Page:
After a long and tiring day yesterday, topped off by doing the grocery shopping after LittleBear had gone to bed (actual shopping, in an actual supermarket, as I'd been too incompetent and disorganised to manage an online shop), I slumped on the sofa feeling like a rubbish mother. I'd scolded LittleBear for not listening and not trying when he couldn't understand my explanation of how to swing himself by using his legs. I'd snapped at him for not listening when he didn't stop on his scooter. I'd refused to play yet another game with his sharks in the bath. Basically I'd been tired, irascible and mean all day.
Or had I?
In the spirit of not wallowing in self-pity and recriminations, I replayed the day in my head...
LittleBear and I had got up and had toast and strawberries for breakfast, allowing BigBear a lie-in. We'd then caught the bus to the train station, riding at the front on the top deck, with LittleBear on my lap, my arms around him, my cheek resting on his warm soft head, spotting diggers, buses, ambulances and building sites on the way. At the station we'd been just in the nick of time to catch the train to WorkTown, the next station north from HomeTown. With cunning and foresight, I'd taken LittleBear's scooter with us, so we'd scooted along the river in WorkTown, stopping in the first park we reached for a little snack and a cuddle. Then on to the next park for what felt like an infinite quantity of swinging (my arms still hurt). A pause to scramble around on the climbing frame, followed by more swinging, then a bit more swinging, before a final bit of swinging and then we charged off across the park to sit under the biggest horse chestnut we could find and have another snack, gazing at one of the finest cathedrals in Europe.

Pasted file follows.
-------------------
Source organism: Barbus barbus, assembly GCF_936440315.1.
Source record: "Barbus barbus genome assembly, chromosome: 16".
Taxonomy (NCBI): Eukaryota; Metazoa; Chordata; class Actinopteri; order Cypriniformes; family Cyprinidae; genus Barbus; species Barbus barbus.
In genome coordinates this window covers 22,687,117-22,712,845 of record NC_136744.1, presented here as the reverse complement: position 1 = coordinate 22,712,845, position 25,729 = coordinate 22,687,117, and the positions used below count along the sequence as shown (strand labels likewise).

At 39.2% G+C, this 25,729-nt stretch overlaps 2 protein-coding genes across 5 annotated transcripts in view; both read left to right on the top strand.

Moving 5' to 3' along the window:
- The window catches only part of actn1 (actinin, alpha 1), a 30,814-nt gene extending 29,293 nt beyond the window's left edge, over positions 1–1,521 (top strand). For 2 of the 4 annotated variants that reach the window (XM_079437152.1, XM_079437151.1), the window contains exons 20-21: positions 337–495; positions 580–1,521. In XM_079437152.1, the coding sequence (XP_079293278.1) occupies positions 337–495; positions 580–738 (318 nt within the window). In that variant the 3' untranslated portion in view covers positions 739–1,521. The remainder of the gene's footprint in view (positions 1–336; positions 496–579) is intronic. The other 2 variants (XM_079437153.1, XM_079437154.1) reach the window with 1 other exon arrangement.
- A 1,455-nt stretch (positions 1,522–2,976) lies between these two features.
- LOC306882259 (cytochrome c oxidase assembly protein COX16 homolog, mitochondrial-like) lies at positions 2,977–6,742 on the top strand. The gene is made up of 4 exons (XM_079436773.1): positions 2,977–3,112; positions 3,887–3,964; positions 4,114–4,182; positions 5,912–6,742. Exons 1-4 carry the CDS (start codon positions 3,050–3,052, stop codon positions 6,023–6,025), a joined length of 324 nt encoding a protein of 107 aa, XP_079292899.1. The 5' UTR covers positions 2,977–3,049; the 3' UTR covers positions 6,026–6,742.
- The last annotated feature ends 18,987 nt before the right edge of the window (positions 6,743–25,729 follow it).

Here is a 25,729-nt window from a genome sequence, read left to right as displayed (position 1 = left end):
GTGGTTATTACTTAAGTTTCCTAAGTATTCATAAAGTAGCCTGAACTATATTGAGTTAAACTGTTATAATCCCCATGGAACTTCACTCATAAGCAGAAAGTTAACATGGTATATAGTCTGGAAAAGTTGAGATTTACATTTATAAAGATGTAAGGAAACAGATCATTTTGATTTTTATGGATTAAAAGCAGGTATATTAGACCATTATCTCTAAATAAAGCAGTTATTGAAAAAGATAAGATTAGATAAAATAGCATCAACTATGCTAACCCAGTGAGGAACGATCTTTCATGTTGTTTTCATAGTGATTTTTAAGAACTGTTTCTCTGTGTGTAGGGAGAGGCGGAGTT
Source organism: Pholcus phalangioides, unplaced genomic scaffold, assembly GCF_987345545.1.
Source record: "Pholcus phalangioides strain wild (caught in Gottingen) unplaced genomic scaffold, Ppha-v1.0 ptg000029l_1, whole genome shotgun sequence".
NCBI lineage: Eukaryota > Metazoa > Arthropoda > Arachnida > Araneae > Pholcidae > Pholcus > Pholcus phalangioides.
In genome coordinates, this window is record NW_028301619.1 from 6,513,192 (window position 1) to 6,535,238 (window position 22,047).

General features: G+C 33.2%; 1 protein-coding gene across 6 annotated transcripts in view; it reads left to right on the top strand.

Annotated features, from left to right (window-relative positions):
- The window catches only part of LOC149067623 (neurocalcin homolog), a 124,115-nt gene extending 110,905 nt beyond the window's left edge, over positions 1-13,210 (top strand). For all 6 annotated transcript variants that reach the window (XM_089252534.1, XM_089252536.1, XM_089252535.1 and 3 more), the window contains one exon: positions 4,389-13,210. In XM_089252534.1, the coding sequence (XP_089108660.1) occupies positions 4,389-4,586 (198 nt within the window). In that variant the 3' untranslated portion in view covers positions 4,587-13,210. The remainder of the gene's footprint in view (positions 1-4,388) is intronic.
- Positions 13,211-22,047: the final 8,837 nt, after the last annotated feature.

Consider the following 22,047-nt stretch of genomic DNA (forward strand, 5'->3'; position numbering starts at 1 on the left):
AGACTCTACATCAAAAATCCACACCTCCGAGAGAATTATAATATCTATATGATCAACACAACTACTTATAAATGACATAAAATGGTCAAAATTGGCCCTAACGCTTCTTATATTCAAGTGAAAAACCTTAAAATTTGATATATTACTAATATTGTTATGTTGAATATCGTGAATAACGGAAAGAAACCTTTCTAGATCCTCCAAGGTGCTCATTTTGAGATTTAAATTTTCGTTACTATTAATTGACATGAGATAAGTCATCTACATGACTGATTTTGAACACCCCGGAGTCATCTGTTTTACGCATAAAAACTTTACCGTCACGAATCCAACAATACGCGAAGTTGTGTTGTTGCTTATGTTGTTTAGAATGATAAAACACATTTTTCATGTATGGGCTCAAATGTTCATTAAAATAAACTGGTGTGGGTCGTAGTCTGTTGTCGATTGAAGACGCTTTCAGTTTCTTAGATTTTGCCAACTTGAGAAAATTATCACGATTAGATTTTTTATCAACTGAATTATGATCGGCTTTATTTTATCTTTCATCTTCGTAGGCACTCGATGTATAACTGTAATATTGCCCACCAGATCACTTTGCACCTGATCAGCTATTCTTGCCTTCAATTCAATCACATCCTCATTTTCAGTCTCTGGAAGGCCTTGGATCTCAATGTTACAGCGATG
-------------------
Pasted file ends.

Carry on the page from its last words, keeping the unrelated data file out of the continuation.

By this stage BigBear had got up, had breakfast and driven to WorkTown to meet us, so we convened at the book shop, acquired a book and map about our forthcoming holiday and then settled in at a family-friendly restaurant where LittleBear got to have sausage, chips and peas followed by ice-cream in a cone. He was so exhausted from several hours of scooting, swinging and running, that after a slightly pitiful "when is my food coming?" fifteen seconds after we ordered, he then climbed into my lap and curled up with his head on my shoulder in the warmest, softest cuddle.
Meanwhile, while waiting for lunch we consulted our newly purchased guide book and were able to tell LittleBear all the amazing things we would be able to see and do... play on the beach... hunt for dinosaur fossils... visit the crocodiles at the zoo... ride on a steam train... catch crabs... paddle in the sea... after the first three items he was almost beside himself with excitement, and by the end of the meal he sat on Daddy's lap, guzzling ice-cream and demanding to see more of the things we would be doing*.
Fuelled mostly by chips and ice-cream, LittleBear then scooted at a rate of knots back to the car and then collapsed almost comatose in his seat. Once back home there were more cuddles, games, stories snuggled up with Daddy and then the discovery that we had the old BBC series "Walking with Dinosaurs" on DVD and LittleBear's cup overflowed.
So, essentially, LittleBear's day was filled with all of his favourite things, and he reached the end of it hot, tired and happy, so I don't think I can have been a completely rubbish mother. Then it dawned on me. There's a big difference between feeling like a rubbish mother and being a mother who is feeling rubbish. And it's possible to be a reasonable (if slightly unreasonable) mother even when feeling rubbish. And this morning my two bears let me have a lie-in and I slept the sleep of the righteous until nearly eleven and no longer feel rubbish.
* The Isle of Wight, since you ask. We were torn between Wells-next-the-Sea or Wales for a UK beach holiday. Big Bear declared the former too near to home to feel like a real holiday, and I declared the latter too far away and therefore too tiring and stressful to drive to. So we've ended up going to the Isle of Wight. Makes perfect sense.